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{ Family }

I really don’t like dodgeball-not even in the slightest, but I grew up in a youth group and for whatever unspoken reason, dodgeball came with that territory. I still find it fascinating how I am the minority for not wanting giant rubber objects hurled at my body, but some things will always remain a mystery won’t they? Anyways, I didn’t want to be that person who wouldn’t even try so I developed a strategy, once that whistle shrilled to start I would sprint up to the front lines and immediately get tagged out. I know what you’re thinking…” Isn’t that just as bad as not even participating in the first place?” Probably; but in my head it made me feel better than just sitting out from the get-go. I think as Christians, specifically those of us who have walked with the Lord for a long time now, many of us use my flawed dodgeball logic in the places we struggle with; not wanting to feel the guilt of opting out of obedience, so we sign-up only to disqualify ourselves from the game early on, but hey, at least we can’t technically say we didn’t try right? Just like you probably knew when I explained my dodgeball tactic, this kind of logic, when applied to our lives is not only senseless, but as Believers it’s downright disobedient and unloving. 

Maybe you wrestle with your temper, so you promise to give your co-workers 3 strikes before you let loose on them. What about sexual immorality? Maybe you say you won’t look at something unless it just pops up or think about it unless someone else mentions it first. Pride is also a big one, so perhaps you promise not to self-promote but then your friends start to brag on you so you have to give in to the ego-boost. Do you see what I’m getting at? When we acknowledge areas of weakness, it can be so easy for us to think we’re being obedient by making some sort of a faulty action plan, when in reality we expect (and maybe even hope for) defeat; for an excuse to give in without saying we didn’t even try. This kind of faith is one that leaves a legalistic stench all over our country, and as Believers I think we’ve become afraid to put skin in the game because we’ve forgotten who we’re playing for and what we’re playing for. I think Paul explains this better when he says, “For though we walk in the flesh, we are not waging war according to the flesh. For the weapons of our warfare are not of the flesh but have divine power to destroy strongholds.” 2 Corinthians 10:3-4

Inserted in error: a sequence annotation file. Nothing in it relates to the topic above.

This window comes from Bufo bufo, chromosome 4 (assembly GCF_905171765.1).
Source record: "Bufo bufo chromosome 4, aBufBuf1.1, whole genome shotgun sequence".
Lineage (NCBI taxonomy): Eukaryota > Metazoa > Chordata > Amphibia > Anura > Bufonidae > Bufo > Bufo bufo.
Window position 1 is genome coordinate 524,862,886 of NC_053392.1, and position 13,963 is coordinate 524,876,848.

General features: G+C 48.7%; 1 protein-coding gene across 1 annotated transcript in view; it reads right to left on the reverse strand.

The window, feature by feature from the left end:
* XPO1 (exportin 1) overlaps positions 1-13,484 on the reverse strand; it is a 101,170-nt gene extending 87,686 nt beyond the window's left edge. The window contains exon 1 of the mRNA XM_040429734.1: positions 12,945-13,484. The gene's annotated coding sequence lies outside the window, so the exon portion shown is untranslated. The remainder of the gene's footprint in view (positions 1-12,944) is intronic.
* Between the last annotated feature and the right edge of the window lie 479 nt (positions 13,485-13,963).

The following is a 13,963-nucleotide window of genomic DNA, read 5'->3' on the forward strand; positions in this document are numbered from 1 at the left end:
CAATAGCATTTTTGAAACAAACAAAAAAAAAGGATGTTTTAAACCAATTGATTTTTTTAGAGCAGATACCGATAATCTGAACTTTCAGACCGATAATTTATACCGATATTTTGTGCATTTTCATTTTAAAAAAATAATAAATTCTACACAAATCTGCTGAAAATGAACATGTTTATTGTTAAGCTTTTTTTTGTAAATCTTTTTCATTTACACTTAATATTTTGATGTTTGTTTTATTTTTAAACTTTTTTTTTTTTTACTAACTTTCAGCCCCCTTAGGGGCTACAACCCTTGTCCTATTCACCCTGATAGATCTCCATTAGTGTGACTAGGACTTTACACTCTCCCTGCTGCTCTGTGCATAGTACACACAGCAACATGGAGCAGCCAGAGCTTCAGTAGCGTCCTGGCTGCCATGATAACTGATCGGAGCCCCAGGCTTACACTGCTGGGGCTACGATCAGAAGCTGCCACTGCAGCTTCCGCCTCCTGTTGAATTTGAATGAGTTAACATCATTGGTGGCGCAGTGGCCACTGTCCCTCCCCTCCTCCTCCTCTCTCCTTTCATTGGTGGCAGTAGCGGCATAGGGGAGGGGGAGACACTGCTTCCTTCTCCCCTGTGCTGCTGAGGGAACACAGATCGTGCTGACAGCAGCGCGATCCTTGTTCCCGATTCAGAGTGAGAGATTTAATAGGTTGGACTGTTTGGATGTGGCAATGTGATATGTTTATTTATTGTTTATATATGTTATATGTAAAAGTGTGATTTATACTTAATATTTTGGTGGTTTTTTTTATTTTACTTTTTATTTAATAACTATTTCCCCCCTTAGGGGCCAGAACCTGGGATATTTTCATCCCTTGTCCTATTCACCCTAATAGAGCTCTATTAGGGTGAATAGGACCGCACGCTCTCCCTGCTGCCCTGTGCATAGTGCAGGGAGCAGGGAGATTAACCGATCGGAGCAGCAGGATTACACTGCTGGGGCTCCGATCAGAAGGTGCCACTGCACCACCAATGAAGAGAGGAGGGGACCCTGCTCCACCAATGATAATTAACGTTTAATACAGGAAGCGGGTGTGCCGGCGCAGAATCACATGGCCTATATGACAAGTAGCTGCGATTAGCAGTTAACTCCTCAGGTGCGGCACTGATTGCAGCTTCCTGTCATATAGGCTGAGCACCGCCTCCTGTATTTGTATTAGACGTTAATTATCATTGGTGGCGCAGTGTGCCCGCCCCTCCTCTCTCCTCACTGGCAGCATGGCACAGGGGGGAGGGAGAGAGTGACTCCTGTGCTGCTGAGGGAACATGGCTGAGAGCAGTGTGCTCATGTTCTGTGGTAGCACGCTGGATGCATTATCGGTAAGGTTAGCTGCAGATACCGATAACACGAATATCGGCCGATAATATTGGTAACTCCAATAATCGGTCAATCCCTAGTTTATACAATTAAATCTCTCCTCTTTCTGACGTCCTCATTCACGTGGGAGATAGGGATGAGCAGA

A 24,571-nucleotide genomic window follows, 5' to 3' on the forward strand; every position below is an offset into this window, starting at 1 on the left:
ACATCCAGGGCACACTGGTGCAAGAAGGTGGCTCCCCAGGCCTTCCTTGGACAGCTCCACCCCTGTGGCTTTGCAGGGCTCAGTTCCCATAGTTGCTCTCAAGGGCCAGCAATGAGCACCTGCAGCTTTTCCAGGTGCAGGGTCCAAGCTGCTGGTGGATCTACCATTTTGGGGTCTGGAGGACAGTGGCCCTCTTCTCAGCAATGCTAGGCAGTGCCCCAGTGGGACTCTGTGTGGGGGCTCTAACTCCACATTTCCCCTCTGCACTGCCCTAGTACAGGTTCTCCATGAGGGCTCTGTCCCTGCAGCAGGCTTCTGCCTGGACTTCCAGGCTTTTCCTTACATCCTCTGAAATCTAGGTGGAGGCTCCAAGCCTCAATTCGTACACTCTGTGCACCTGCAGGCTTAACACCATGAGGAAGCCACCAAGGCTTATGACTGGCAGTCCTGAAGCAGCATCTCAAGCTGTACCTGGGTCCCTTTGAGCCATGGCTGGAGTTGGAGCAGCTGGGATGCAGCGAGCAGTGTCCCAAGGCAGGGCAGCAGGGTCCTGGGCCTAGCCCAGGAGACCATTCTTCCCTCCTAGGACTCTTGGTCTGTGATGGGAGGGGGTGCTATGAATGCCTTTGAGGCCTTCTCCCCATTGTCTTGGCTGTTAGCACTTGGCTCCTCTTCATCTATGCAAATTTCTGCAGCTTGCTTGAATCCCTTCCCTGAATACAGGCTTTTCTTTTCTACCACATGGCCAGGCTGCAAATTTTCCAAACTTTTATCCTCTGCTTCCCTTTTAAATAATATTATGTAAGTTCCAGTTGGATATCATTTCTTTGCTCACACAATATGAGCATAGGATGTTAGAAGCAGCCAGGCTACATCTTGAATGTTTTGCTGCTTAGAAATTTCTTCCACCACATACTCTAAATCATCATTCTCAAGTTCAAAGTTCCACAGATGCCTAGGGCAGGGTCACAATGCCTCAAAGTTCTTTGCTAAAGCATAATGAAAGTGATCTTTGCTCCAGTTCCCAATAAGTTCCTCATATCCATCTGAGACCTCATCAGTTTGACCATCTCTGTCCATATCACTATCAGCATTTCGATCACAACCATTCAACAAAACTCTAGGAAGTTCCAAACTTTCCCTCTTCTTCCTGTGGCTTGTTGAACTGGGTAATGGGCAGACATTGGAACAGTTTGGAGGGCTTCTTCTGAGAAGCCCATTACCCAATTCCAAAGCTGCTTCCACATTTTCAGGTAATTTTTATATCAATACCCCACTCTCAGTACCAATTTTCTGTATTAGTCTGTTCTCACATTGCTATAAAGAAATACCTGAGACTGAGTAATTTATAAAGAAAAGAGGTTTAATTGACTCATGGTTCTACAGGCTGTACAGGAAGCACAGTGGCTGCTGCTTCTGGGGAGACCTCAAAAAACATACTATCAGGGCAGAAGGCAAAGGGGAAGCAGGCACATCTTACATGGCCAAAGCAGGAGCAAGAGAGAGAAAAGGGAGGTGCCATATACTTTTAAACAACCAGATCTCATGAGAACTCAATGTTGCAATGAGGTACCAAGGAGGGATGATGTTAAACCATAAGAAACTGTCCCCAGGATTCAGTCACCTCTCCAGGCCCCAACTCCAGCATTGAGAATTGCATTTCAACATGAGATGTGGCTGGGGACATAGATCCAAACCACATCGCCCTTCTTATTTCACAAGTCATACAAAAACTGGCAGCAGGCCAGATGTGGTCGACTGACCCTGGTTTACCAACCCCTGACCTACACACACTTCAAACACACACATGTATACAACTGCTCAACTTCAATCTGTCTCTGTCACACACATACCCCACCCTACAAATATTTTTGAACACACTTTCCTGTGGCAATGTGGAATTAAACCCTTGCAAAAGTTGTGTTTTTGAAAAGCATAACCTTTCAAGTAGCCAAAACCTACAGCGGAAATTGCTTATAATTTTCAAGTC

Paul is NOT saying that we don’t have earthly struggles- not even close, but what he is getting at is that when it comes to battling sin, we tend to fight the masks instead of the actors behind them. As much as we want to get onto Moses for questioning God, saying “Oh my Lord, I am not eloquent either in the past or since you have spoken to your servant, but I am slow of speech and tongue.” (Exodus 4:10), I think it’s a fair representation of how many of us feel when called by God to stand up against the evil in ourselves and in this world. The tempers, the lust, the selfishness, etc. are all acts of treachery against the Lord and are battles we can only win by His power. This is why God responds to Moses’ disbelief by saying, “Who has made man’s mouth? Who makes him mute or deaf or seeing or blind? Is it not I the Lord? Now therefore go and I will be with your mouth and teach you what you shall say.” (Exodus 4:11-12). To think that because God called us to something heavenly, we are therefore qualified to face it on our own is about as logical as my dodgeball tactic, but we do this all the time. Like Lee said on Sunday, “Salvation is not the same thing as liberation.” When we accept Christ into our lives it’s for so much more than just that one moment, and this especially applies for times when we are faced with our sin. Liberation is the result of sanctification and this is a process that is literally impossible without God because even with your accountability groups, therapy, and community (all great things by the way) it is ultimately done by His power. We’re going to have moments where we want to turn back, where we remember the promises in the past but wonder if they’re true for our future, and where we get so fed up with the struggle that we deceive ourselves into thinking we can end it in our own. In these places of fear, frustration and doubt we can take courage and have hope because although we may have well hit rock bottom be it internally or externally, we serve a God who’s in the business of raising His people up. Want some more proof? Finish the story we started Sunday.